If you’ve wondered what the deal is with buying property in Cambodia, you aren’t alone. In this article we learn from Leah Valencia, one of the co-founders of Elevated Realty, a Phnom Penh real estate company. Elevated Realty combines the best of expat-style service with local knowledge. Leah filled us in on what’s required for a foreigner to buy property in Cambodia and explains the difference between a hard and soft title.
Can a foreigner own property in Cambodia?
“Yes, foreigners can own property in Cambodia but there are restrictions. Foreigners can only own properties on the first floor or higher (not the ground floor), up to 70% of any one building, however this only applies to buildings with a strata title. A strata title is a type of hard title that allows an owner to divide a building into multiple individually saleable properties, this is also known as the “condominium law”, it is generally only granted to new condo buildings that are being built for this specific purpose.
Alternatively, foreigners can own 49% of private property, with or without a structure, if they are partnered in a Cambodian legal entity. A Cambodian legal entity is defined as any legal entity that has 51% or more of its shares held by Cambodian citizens. So as long as you own the property in conjunction with a Cambodian national, you can own any type of property you desire.
Currently, this law is not being regularly enforced, this is why you will hear stories of people who hold titles to properties around the city. There is a level of risk assumed with acquiring property in this way as it is subject to enforcement at anytime.”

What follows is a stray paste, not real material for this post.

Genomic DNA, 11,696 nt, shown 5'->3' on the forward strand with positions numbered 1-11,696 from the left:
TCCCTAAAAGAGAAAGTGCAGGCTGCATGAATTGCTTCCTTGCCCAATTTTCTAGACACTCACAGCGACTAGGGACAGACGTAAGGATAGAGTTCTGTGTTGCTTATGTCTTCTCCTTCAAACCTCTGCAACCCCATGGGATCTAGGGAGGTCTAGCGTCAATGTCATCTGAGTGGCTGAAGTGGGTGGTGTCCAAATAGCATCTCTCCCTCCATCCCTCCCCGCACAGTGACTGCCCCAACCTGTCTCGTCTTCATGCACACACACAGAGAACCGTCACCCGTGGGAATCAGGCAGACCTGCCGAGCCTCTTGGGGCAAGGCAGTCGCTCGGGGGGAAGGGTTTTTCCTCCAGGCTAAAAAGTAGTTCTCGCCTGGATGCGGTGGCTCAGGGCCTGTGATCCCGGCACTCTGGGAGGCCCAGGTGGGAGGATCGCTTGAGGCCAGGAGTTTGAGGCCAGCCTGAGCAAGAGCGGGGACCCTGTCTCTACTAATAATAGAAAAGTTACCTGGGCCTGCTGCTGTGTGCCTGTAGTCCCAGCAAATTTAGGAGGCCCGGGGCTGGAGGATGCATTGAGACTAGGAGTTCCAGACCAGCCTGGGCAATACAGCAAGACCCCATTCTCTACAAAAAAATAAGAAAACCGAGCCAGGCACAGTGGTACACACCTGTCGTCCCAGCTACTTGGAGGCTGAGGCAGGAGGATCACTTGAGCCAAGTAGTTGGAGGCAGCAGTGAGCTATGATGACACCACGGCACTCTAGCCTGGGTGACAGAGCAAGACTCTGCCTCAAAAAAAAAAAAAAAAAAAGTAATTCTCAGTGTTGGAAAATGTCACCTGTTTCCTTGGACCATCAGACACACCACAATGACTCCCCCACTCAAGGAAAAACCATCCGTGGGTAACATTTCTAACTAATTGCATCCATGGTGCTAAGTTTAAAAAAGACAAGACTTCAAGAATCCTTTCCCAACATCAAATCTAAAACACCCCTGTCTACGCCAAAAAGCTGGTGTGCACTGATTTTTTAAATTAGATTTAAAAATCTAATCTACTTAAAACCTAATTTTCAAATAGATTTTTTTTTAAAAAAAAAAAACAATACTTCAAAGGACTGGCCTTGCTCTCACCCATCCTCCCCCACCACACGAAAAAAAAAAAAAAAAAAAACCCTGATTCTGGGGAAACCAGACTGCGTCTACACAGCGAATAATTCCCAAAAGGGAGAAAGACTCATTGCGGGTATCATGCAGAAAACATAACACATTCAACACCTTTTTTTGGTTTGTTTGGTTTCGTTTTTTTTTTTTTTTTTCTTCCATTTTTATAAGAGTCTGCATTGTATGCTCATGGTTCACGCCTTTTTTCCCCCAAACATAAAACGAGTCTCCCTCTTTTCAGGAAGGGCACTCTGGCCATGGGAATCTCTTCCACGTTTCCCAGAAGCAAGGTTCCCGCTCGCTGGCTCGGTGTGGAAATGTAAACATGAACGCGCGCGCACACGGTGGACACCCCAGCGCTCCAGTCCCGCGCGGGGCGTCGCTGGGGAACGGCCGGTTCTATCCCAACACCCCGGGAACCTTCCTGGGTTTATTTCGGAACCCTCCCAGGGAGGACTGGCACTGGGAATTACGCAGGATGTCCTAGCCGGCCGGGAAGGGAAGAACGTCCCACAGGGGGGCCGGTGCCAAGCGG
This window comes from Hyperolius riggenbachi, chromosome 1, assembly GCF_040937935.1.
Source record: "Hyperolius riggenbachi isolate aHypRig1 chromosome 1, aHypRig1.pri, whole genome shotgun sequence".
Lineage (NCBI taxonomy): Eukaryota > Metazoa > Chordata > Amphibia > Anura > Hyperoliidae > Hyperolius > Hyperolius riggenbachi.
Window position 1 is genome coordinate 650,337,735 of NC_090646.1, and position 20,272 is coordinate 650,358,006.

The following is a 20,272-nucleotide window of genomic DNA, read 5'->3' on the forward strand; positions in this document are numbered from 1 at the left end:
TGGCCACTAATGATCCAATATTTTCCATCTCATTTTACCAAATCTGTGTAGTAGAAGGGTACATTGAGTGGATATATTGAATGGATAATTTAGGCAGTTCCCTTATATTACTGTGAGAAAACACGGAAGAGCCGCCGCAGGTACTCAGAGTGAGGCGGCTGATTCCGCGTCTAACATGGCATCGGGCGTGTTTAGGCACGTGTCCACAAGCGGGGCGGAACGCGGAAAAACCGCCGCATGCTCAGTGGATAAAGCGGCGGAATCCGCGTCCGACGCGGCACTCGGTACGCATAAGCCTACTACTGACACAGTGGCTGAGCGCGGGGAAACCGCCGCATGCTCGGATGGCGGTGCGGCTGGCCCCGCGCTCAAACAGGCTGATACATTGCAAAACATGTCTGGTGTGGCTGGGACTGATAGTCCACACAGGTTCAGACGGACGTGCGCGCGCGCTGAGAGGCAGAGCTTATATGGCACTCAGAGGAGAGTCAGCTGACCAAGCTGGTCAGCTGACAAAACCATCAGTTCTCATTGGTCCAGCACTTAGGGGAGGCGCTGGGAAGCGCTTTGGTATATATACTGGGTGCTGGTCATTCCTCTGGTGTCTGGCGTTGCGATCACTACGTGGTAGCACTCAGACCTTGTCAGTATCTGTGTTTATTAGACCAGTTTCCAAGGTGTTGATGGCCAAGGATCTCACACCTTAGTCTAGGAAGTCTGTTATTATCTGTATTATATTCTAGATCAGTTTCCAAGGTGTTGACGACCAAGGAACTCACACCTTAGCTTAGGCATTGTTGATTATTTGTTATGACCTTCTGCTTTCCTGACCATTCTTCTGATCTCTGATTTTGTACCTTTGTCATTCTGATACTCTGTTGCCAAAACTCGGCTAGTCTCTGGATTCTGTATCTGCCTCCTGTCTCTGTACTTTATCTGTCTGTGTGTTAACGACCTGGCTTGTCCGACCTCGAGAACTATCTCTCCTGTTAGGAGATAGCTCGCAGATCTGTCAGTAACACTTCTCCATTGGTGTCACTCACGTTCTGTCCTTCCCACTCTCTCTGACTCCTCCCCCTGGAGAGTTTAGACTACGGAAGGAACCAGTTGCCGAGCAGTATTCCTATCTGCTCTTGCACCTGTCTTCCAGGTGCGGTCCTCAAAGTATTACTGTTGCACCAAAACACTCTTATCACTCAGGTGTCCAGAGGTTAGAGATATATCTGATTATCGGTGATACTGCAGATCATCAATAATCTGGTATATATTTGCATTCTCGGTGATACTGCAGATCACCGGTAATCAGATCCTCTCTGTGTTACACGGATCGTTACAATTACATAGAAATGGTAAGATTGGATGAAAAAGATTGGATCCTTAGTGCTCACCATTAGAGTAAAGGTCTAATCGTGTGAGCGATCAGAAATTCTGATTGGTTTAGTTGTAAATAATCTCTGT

What are the requirements for a foreigner to own property in Cambodia?
“To purchase property in Cambodia all you need is a current passport and visa. However, I would strongly recommend that you have someone advise you through the process, such as a real estate agent or a lawyer. It is important to conduct a title search before purchasing property. The title search will confirm who holds the title to the property and reveal registered mortgages or other encumbrances. Bear in mind that there can be other impediments to transferring which are not visible through a title search, e.g., a claim by a senior politician to the property. The buyer will not be given the actual title to conduct the search, because this is the sellers’ only evidence of ownership. The buyer will instead get a copy of the title, and it is important to confirm that it is a recent copy.”